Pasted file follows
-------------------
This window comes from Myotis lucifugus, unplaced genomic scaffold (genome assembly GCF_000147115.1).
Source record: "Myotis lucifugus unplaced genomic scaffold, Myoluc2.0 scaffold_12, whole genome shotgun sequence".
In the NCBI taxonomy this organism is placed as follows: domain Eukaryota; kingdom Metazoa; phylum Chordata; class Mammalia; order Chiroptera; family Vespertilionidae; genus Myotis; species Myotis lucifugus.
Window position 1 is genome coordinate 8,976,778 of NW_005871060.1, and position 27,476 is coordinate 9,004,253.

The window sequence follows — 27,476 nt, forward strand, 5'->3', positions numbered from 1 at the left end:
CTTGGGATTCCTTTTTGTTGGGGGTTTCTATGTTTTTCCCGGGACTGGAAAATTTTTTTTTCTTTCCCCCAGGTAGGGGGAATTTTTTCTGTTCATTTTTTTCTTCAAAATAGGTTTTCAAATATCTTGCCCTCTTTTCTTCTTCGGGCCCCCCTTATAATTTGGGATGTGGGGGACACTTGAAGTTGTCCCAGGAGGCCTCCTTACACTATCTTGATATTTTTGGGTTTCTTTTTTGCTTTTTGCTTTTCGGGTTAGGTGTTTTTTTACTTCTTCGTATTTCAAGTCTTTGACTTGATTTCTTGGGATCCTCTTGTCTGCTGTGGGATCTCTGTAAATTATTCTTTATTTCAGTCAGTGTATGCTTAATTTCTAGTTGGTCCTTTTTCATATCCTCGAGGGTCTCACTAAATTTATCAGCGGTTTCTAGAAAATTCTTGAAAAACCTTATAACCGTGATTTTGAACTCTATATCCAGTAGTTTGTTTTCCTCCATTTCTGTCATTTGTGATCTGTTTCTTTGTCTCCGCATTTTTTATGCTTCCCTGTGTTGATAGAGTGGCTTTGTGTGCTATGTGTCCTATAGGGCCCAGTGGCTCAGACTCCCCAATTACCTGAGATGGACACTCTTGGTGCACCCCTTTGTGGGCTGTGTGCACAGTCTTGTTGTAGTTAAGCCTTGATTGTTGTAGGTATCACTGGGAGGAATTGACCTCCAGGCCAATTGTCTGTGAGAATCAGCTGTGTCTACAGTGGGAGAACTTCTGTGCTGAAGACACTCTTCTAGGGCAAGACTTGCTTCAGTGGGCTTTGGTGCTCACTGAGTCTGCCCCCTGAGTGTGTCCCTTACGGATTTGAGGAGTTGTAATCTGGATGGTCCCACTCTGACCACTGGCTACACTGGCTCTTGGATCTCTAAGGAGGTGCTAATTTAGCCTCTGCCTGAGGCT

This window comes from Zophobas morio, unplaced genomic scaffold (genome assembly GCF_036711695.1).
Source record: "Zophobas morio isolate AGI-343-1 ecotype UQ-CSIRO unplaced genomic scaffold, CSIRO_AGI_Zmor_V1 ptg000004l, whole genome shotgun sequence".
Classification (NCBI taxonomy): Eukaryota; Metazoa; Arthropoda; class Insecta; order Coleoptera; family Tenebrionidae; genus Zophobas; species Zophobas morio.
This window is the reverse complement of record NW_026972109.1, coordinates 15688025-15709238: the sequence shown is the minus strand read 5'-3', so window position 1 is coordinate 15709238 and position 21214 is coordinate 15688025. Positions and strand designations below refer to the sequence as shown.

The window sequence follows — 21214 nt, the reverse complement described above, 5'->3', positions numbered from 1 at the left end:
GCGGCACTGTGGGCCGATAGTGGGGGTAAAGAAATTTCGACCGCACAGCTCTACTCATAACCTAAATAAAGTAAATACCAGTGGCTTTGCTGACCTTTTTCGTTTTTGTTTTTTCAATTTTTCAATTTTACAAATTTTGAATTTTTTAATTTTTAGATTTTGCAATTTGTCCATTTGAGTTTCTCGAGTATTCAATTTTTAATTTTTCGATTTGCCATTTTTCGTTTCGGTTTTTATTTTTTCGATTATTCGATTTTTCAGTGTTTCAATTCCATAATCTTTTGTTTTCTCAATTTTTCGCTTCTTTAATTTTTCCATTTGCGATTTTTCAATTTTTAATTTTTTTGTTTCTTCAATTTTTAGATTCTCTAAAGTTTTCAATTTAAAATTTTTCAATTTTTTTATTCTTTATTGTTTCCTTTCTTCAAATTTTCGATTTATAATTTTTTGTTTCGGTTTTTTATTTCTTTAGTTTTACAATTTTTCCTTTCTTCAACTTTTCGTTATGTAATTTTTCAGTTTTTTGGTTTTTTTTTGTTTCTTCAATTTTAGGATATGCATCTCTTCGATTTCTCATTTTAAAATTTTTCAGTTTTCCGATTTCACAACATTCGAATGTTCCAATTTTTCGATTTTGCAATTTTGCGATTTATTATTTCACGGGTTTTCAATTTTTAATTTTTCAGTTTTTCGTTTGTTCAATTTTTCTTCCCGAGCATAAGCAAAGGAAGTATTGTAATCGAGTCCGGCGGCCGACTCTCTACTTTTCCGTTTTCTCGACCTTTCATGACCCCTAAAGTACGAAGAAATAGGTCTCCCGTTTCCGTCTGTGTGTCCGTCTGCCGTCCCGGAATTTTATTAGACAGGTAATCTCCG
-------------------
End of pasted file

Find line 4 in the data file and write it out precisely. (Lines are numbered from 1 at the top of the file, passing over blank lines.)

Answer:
Window position 1 is genome coordinate 8,976,778 of NW_005871060.1, and position 27,476 is coordinate 9,004,253.